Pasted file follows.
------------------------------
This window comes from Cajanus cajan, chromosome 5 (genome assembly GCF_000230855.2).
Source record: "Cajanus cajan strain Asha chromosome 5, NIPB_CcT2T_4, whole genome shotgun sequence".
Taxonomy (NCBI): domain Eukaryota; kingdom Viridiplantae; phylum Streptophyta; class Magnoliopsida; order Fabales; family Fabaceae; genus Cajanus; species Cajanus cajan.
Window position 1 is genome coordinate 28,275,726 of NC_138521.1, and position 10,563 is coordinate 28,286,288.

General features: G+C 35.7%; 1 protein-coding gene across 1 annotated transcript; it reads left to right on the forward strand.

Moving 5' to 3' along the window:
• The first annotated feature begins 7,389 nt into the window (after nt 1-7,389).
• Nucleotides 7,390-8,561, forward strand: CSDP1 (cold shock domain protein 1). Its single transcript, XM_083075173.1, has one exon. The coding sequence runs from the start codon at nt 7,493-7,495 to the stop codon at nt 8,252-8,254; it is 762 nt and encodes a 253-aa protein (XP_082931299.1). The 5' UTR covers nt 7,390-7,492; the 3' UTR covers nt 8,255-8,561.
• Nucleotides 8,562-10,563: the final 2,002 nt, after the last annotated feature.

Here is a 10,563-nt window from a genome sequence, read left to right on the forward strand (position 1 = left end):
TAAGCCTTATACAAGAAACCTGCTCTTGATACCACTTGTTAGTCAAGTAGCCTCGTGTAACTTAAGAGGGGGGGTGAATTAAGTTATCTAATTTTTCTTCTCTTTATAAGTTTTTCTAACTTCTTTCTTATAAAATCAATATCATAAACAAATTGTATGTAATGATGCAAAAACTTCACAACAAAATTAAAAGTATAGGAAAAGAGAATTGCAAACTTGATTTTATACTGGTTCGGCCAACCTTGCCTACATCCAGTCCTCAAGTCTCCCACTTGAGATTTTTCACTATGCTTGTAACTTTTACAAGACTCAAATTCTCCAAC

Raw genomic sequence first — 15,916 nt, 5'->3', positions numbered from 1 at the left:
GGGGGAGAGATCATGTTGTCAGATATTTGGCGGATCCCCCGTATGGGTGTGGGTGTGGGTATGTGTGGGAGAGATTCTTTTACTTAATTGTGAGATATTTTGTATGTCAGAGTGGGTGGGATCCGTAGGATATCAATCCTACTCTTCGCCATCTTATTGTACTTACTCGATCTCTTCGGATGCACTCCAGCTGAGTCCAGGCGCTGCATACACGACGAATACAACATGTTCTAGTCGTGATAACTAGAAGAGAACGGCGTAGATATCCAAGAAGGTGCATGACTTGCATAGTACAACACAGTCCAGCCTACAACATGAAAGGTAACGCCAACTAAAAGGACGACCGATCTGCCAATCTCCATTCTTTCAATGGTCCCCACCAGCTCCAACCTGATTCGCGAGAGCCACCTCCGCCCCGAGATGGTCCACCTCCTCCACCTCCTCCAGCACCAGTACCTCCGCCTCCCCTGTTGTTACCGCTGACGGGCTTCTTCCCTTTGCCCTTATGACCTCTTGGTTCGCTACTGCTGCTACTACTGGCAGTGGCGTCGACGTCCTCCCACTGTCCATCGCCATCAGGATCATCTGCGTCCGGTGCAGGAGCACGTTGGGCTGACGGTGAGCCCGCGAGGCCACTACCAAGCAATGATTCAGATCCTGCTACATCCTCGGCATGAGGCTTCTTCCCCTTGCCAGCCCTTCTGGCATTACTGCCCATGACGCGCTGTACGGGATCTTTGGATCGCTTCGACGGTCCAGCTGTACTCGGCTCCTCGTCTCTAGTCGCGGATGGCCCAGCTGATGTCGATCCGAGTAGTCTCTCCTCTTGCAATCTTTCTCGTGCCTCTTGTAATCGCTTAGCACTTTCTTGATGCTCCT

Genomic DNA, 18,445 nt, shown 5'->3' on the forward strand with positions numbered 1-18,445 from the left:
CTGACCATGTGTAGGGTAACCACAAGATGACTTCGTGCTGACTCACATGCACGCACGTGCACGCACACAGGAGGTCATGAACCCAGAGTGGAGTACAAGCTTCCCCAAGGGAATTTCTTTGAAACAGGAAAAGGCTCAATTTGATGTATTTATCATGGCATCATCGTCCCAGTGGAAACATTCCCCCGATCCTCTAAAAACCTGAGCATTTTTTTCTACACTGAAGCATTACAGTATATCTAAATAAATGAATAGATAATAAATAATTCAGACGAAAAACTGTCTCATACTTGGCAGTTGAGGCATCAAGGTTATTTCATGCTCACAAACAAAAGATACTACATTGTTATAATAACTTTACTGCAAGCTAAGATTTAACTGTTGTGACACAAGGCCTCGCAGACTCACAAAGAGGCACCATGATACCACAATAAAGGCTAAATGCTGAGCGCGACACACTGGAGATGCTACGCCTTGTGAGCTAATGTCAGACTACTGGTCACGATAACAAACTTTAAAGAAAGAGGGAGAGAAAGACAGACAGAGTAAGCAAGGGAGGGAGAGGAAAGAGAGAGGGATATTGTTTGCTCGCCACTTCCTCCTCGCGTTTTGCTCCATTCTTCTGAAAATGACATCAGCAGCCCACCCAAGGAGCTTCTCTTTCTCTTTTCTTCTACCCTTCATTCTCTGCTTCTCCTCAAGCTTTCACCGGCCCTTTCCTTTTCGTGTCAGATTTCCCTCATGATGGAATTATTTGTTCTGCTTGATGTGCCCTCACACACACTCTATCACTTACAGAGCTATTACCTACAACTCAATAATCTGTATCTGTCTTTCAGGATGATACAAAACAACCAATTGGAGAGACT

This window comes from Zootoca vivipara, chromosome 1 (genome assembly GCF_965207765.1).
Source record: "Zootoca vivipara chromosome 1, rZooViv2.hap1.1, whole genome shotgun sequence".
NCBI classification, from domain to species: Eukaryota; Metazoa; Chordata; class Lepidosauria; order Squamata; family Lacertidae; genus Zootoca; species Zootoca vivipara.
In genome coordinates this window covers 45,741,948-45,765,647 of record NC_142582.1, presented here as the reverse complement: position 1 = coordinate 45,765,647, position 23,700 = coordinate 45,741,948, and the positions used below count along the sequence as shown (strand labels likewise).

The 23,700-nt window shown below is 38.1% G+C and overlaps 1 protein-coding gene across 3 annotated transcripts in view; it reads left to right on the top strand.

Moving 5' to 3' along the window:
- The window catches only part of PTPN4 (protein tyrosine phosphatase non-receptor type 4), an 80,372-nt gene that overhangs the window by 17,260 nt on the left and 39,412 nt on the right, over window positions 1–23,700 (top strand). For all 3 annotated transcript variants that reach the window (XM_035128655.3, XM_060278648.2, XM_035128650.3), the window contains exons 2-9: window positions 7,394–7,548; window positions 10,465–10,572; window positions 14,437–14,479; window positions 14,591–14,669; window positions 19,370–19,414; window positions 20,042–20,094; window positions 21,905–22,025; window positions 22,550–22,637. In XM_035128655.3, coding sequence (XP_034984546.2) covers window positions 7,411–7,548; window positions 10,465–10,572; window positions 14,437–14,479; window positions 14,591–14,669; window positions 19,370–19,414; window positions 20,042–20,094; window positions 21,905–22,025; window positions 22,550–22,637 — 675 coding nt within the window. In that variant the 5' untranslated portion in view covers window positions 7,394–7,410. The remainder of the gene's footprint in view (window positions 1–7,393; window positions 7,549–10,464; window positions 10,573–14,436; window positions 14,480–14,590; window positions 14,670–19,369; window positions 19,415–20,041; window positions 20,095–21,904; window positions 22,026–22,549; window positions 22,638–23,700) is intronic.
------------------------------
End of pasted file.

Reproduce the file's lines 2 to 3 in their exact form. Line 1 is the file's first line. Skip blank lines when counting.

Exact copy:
Source record: "Cajanus cajan strain Asha chromosome 5, NIPB_CcT2T_4, whole genome shotgun sequence".
Taxonomy (NCBI): domain Eukaryota; kingdom Viridiplantae; phylum Streptophyta; class Magnoliopsida; order Fabales; family Fabaceae; genus Cajanus; species Cajanus cajan.